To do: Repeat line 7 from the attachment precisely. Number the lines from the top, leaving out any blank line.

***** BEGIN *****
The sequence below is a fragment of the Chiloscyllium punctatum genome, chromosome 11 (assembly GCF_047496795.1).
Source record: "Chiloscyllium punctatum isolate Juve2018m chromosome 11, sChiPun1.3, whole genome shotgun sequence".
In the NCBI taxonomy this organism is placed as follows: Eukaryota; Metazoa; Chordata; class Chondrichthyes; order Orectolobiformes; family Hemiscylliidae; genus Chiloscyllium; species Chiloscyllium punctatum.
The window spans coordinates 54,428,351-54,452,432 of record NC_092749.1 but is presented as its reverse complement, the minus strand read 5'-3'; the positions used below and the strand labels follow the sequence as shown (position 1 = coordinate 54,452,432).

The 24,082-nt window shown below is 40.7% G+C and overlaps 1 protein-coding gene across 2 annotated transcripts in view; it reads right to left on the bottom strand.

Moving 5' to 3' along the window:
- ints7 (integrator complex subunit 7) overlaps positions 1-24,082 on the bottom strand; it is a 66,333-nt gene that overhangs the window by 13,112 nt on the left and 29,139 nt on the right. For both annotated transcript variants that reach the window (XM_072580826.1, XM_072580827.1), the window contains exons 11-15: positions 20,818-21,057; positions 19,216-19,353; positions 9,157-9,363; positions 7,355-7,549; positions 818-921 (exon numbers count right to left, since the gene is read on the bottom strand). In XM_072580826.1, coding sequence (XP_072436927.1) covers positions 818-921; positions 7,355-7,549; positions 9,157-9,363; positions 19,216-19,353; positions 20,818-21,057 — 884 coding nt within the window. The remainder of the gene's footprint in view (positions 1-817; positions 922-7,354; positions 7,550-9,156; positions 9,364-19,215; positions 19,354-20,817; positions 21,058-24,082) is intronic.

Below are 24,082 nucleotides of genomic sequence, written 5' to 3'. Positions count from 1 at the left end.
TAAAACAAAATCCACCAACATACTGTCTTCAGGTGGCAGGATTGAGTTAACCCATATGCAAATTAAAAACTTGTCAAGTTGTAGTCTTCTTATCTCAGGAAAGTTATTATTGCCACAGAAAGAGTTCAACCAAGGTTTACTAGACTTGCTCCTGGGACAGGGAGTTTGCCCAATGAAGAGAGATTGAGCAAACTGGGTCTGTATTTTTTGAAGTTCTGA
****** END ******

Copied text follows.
- ints7 (integrator complex subunit 7) overlaps positions 1-24,082 on the bottom strand; it is a 66,333-nt gene that overhangs the window by 13,112 nt on the left and 29,139 nt on the right. For both annotated transcript variants that reach the window (XM_072580826.1, XM_072580827.1), the window contains exons 11-15: positions 20,818-21,057; positions 19,216-19,353; positions 9,157-9,363; positions 7,355-7,549; positions 818-921 (exon numbers count right to left, since the gene is read on the bottom strand). In XM_072580826.1, coding sequence (XP_072436927.1) covers positions 818-921; positions 7,355-7,549; positions 9,157-9,363; positions 19,216-19,353; positions 20,818-21,057 — 884 coding nt within the window. The remainder of the gene's footprint in view (positions 1-817; positions 922-7,354; positions 7,550-9,156; positions 9,364-19,215; positions 19,354-20,817; positions 21,058-24,082) is intronic.